On August 8, 2010, the central bank of Peru (BCRP) increased financial system reserve requirements again for domestic and foreign currency operations. According to the central bank’s resolution, starting September, reserve requirements on local and foreign currency deposits in banks will rise to 8.5% from 8%. Marginal requirement for domestic currency deposits was increased to 15% from 12%. Required reserves against short term (less than two-year) foreign currency loans were raised to 65% from 50% (40% in June and 35% in May), effective August 8, and marginal requirements for foreign currency deposits in banks were increased to 50% from 45%, starting September. These new measures complement the August interest rate hike, and attempt for rates in foreign currency to move in tandem with rates in domestic currency, determined by the monetary policy rate. These measures are also intended to avoid short term capital inflows and liquidity to translate into an unsustainable expansion of credit.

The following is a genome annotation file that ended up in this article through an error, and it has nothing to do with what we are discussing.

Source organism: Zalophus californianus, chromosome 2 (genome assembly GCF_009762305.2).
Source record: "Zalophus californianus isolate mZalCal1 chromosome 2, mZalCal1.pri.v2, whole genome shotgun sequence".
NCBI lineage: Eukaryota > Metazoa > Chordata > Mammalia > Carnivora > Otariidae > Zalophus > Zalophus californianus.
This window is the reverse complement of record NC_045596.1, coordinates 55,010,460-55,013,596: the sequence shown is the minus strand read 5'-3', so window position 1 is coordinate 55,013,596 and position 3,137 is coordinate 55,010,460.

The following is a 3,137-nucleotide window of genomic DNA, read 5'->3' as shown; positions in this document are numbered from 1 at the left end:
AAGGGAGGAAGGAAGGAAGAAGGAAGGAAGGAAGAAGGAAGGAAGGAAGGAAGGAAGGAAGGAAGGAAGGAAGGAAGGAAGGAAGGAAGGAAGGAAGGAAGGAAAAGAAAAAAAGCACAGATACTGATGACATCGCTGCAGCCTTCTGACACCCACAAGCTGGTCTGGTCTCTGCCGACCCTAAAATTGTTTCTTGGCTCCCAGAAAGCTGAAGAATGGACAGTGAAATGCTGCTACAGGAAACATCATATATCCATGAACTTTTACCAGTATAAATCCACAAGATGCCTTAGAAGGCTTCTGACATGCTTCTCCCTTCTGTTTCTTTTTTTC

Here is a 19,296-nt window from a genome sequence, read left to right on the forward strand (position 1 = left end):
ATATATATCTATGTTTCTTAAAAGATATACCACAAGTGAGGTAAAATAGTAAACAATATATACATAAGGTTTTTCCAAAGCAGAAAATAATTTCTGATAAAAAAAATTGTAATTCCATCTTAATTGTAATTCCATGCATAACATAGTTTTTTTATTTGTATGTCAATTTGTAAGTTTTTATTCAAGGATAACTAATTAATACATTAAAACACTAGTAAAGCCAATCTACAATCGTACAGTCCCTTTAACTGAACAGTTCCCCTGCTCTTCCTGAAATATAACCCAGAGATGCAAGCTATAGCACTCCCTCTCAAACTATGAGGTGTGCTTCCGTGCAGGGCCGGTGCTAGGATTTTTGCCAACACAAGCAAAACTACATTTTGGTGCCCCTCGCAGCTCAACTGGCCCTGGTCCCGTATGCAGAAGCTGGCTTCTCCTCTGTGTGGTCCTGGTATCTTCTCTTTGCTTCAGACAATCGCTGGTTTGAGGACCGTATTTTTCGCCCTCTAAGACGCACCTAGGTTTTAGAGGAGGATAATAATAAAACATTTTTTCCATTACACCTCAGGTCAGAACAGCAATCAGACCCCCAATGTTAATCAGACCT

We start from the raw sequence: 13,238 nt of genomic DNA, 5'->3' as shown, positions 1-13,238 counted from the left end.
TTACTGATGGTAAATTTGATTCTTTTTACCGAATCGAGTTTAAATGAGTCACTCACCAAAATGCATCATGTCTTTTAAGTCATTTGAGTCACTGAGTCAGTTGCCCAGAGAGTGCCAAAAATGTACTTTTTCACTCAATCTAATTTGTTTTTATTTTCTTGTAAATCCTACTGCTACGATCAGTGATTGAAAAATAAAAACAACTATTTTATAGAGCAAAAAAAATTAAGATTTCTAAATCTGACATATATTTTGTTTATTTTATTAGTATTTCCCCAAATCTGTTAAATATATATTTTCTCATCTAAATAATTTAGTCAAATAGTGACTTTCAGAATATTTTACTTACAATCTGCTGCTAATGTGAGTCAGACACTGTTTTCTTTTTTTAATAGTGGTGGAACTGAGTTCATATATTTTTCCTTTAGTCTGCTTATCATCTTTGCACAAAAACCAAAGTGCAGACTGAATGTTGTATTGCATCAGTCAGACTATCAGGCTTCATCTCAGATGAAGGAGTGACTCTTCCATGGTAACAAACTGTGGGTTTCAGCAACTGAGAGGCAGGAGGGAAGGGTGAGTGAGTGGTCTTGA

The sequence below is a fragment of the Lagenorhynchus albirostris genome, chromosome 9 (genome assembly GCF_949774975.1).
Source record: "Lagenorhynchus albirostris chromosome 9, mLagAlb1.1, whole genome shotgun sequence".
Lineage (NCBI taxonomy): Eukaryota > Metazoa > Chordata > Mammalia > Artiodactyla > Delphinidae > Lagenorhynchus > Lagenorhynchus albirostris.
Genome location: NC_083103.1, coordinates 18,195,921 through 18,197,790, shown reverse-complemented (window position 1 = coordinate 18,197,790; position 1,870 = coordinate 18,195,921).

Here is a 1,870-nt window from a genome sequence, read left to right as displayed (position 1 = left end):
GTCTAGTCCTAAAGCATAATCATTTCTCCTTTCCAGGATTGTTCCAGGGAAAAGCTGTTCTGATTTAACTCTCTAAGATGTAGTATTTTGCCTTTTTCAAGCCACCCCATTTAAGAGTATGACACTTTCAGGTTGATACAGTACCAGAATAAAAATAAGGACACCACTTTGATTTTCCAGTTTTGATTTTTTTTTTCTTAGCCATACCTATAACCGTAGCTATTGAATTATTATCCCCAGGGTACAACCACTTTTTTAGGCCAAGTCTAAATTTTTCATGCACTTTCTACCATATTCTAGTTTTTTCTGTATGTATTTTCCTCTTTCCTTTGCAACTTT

Editor’s Note: This post is excerpted from a much longer analysis available exclusively to RGE Clients, LatAm Focus: Mexico and the U.S. together for the Good Times and Bad
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